Peer mentoring in the criminal justice system
Why read this evidence review?
This evidence review provides an in-depth look at peer mentoring in the criminal justice system. Peer mentoring involves community members, often with lived experience of criminal justice, working or volunteering in helping relationships and is now integral to the delivery of most services in the criminal justice system.
Dr. Gill Buck, Senior Lecturer in Social Work at the University of Chester, reviews the current evidence base – to which she is an important contributor – and covers a number of key issues:
How peer mentoring can:
- Help people to leave crime behind
- Connect them with services and employment opportunities
- Facilitate consciousness raising and collective system-reform efforts
- The barriers to effective peer mentoring and how to plan for and minimise these.
She also reviews the effectiveness of peer mentoring in promoting desistance to help
voluntary organisations who are required to evidence reductions in reoffending.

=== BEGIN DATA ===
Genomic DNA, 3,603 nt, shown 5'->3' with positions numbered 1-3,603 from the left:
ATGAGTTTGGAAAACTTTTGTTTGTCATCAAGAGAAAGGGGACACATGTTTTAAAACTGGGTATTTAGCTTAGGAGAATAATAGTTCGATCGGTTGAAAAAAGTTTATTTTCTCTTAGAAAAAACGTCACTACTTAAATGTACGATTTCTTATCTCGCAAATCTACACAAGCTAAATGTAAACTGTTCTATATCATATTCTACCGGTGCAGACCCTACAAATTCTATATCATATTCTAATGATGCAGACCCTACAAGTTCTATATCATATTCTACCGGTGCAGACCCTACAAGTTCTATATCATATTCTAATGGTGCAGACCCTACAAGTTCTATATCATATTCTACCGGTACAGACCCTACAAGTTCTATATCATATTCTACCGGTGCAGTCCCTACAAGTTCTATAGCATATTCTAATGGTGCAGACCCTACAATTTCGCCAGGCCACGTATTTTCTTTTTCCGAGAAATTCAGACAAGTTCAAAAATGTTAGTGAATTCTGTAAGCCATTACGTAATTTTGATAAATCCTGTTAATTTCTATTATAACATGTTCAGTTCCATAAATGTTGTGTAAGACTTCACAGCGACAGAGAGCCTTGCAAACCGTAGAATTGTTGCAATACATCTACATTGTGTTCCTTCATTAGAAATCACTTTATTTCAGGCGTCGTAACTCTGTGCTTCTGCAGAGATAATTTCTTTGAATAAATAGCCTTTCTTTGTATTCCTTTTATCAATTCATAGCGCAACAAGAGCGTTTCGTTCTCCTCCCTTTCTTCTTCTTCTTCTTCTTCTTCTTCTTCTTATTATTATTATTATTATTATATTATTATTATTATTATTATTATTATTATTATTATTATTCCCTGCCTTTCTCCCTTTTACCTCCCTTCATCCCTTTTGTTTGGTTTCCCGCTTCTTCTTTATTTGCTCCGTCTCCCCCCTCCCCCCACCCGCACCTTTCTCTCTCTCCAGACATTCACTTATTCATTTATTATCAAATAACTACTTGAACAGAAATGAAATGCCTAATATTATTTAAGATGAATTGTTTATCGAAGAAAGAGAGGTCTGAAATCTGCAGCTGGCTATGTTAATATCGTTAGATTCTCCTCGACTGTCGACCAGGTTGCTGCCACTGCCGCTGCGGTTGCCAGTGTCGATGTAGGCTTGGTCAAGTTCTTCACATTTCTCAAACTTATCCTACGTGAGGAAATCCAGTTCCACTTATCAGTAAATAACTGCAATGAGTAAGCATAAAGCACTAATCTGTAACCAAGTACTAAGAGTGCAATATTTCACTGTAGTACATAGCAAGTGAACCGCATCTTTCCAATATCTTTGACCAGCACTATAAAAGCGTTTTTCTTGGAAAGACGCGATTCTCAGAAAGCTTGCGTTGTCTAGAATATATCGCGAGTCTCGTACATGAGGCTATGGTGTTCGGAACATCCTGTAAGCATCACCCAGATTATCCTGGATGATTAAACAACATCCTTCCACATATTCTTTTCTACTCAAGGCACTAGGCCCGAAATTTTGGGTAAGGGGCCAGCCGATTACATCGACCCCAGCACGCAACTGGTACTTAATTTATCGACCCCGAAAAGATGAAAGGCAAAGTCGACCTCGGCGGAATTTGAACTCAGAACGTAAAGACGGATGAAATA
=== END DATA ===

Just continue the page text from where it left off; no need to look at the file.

An online evidence base for the voluntary sector working in the criminal justice system
This article forms part of a series from Clinks, created to develop a far-reaching and accessible evidence base covering the most common types of activity undertaken within the criminal justice system. There are two main aims of this online series:
- To increase the extent to which the voluntary sector bases its services on the available evidence base
- To encourage commissioners to award contracts to organisations delivering an evidence-based approach.
Each article has been written by a leading academic with particular expertise on the topic in question. The topics are selected by Clinks’ members as areas of priority interest. Clinks intends to build a comprehensive directory of the best evidence available across a wide range of criminal justice topics within the next three years (2020-2023). The online evidence base is co-ordinated by Russell Webster on behalf of Clinks.